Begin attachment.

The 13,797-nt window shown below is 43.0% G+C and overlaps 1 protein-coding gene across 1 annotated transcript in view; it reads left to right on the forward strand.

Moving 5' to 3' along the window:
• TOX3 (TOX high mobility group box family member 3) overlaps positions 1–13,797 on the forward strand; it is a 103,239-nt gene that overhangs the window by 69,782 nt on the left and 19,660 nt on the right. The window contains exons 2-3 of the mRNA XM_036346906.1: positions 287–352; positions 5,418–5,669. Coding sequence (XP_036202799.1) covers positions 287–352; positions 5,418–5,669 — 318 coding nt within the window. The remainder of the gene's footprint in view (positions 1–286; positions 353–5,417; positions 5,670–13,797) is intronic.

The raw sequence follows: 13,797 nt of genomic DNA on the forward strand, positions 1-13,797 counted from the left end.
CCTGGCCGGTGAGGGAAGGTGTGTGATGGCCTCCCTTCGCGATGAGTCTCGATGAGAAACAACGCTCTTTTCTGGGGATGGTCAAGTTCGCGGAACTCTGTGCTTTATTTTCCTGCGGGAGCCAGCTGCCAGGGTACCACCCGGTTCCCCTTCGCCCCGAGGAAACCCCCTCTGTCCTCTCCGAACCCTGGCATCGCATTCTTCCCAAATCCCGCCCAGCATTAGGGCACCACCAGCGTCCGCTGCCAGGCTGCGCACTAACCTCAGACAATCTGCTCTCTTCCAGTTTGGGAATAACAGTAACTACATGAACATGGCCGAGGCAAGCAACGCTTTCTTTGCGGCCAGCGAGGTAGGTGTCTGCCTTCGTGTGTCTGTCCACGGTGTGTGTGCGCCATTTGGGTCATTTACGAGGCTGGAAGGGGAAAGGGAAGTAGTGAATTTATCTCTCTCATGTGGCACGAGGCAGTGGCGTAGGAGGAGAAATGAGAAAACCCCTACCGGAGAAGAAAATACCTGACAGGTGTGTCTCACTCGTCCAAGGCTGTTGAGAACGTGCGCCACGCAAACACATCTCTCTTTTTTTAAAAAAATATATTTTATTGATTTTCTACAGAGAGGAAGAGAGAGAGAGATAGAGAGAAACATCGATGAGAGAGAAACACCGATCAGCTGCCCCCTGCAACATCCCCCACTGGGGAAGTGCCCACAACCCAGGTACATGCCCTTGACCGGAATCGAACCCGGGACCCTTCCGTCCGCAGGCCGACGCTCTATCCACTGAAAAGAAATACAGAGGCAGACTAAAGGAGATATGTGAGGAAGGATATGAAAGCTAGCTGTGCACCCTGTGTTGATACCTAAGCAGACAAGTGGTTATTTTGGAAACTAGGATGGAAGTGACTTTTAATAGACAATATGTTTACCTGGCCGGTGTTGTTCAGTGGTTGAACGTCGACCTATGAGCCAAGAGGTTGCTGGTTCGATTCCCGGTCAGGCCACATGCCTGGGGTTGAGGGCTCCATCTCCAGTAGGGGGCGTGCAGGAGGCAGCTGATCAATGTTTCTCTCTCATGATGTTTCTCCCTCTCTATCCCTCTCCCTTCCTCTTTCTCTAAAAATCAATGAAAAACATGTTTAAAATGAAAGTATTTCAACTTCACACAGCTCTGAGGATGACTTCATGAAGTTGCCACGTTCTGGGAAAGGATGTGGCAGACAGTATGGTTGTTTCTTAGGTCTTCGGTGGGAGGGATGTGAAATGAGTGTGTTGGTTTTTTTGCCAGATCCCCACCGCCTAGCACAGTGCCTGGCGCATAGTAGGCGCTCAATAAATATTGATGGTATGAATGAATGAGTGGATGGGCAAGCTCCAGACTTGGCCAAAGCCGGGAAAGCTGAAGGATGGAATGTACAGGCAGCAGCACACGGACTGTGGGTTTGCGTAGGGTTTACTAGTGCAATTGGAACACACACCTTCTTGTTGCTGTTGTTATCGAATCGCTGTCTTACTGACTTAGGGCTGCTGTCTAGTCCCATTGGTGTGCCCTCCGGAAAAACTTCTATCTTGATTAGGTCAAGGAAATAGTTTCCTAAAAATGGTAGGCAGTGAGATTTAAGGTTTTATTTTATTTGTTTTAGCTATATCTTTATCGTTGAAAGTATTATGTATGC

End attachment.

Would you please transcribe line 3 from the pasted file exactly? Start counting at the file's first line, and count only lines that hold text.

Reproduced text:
• TOX3 (TOX high mobility group box family member 3) overlaps positions 1–13,797 on the forward strand; it is a 103,239-nt gene that overhangs the window by 69,782 nt on the left and 19,660 nt on the right. The window contains exons 2-3 of the mRNA XM_036346906.1: positions 287–352; positions 5,418–5,669. Coding sequence (XP_036202799.1) covers positions 287–352; positions 5,418–5,669 — 318 coding nt within the window. The remainder of the gene's footprint in view (positions 1–286; positions 353–5,417; positions 5,670–13,797) is intronic.